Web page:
I think there is a good case for the suggestion that horse flies wear carpet slippers. My old granddad insisted they wore them. Either that or they have learnt to levitate just above my skin without a beat of their wings. There is certainly a stealthy gentleness about them that beggars belief. But no matter what part of my body it is, the first I am aware of them being close by is when there is a sharp pain and they start to feed. The inevitable slap at the injured part of my body normally results in the demise of the hungry fly, and a minute smear of blood on my hand.
Invariably I end up with a red hand print on myself which surrounds a painful and soon to be raised lump of a bite. Then it all starts to throb and to itch.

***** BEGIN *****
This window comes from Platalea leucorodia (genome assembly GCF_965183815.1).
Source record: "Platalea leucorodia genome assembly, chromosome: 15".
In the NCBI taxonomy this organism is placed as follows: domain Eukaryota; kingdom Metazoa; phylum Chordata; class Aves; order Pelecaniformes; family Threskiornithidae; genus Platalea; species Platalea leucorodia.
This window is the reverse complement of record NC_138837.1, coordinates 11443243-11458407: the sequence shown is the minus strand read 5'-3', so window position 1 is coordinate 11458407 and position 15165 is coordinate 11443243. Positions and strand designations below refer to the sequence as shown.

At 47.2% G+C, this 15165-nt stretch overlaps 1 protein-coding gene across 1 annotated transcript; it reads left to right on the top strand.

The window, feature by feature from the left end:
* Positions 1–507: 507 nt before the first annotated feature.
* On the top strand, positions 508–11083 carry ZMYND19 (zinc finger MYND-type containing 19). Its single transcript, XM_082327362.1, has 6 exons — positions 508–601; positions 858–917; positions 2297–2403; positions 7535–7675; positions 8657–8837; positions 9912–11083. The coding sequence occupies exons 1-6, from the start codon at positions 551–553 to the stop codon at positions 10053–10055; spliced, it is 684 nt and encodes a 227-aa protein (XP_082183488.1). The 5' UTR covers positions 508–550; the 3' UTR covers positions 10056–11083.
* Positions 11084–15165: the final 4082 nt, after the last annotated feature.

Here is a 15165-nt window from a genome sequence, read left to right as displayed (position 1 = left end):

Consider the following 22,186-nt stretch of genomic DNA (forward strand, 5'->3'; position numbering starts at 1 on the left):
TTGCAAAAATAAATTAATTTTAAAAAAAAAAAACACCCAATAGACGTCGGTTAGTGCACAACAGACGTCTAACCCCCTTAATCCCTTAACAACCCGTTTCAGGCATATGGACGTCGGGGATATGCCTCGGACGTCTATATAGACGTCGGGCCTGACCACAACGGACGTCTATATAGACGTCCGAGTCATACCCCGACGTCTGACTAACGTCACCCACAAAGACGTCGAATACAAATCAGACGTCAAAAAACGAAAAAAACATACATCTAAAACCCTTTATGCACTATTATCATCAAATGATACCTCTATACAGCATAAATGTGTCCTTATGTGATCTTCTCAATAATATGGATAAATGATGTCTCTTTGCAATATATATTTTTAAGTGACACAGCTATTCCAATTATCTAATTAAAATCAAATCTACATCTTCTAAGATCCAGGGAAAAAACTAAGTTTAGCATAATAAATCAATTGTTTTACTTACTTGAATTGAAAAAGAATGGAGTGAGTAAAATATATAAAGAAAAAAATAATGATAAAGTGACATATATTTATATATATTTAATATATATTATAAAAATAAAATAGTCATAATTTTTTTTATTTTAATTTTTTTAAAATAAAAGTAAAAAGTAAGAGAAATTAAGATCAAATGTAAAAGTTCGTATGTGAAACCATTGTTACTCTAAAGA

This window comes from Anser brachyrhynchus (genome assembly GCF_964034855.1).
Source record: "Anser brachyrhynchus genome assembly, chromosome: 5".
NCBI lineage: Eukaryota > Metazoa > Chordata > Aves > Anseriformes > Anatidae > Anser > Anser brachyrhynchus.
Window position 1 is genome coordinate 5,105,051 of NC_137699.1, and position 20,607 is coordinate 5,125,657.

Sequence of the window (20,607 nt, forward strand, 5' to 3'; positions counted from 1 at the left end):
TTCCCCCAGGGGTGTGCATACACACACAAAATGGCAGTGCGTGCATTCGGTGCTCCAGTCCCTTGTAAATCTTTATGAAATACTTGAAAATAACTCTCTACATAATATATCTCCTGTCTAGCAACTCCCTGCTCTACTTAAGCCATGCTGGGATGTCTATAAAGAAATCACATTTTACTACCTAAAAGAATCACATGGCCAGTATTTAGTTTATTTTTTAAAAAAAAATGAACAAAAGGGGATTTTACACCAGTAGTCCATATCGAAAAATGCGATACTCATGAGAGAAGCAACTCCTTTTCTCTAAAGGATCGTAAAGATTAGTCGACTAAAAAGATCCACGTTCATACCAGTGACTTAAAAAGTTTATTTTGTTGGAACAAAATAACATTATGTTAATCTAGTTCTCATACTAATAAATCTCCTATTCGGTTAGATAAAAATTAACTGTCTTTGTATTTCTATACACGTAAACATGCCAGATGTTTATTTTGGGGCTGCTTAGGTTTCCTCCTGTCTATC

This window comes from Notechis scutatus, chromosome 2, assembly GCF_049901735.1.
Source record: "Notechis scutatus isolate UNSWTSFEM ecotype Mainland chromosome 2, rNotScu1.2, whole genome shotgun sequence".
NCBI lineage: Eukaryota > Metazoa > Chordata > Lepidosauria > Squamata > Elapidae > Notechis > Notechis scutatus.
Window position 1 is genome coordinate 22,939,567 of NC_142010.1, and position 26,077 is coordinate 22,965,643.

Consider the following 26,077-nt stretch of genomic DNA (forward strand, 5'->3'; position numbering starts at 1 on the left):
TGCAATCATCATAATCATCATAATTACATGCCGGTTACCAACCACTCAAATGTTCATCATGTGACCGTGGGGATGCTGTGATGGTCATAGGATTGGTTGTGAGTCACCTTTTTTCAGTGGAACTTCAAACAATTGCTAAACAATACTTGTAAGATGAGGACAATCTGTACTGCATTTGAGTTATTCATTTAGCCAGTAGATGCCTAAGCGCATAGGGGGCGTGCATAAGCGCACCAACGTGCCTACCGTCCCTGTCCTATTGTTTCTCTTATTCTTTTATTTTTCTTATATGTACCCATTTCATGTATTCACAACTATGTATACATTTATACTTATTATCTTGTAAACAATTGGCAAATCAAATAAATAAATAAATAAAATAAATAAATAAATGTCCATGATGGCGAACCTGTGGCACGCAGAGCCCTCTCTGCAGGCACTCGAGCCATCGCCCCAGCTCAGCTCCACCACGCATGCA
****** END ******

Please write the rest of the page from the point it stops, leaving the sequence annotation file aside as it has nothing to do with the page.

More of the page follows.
Any other insects that land on me and start to crawl about are normally felt instantly. Before any harm is done, a casual flap of the hand in their direction is enough to get them to leave you alone. This is why I suspect the humble horse fly has evolved and learnt some amazing stealth technique. In that respect nature is continuously brilliant at what it does. There seems no end to the constant evolving of creatures in their respective bids to reproduce, stay safe, and eat. However, if ever I manage to catch one I will hold it up in the air by the scruff of its neck and make my own confirmation about the carpet slippers. Granddad just may have been right after all.
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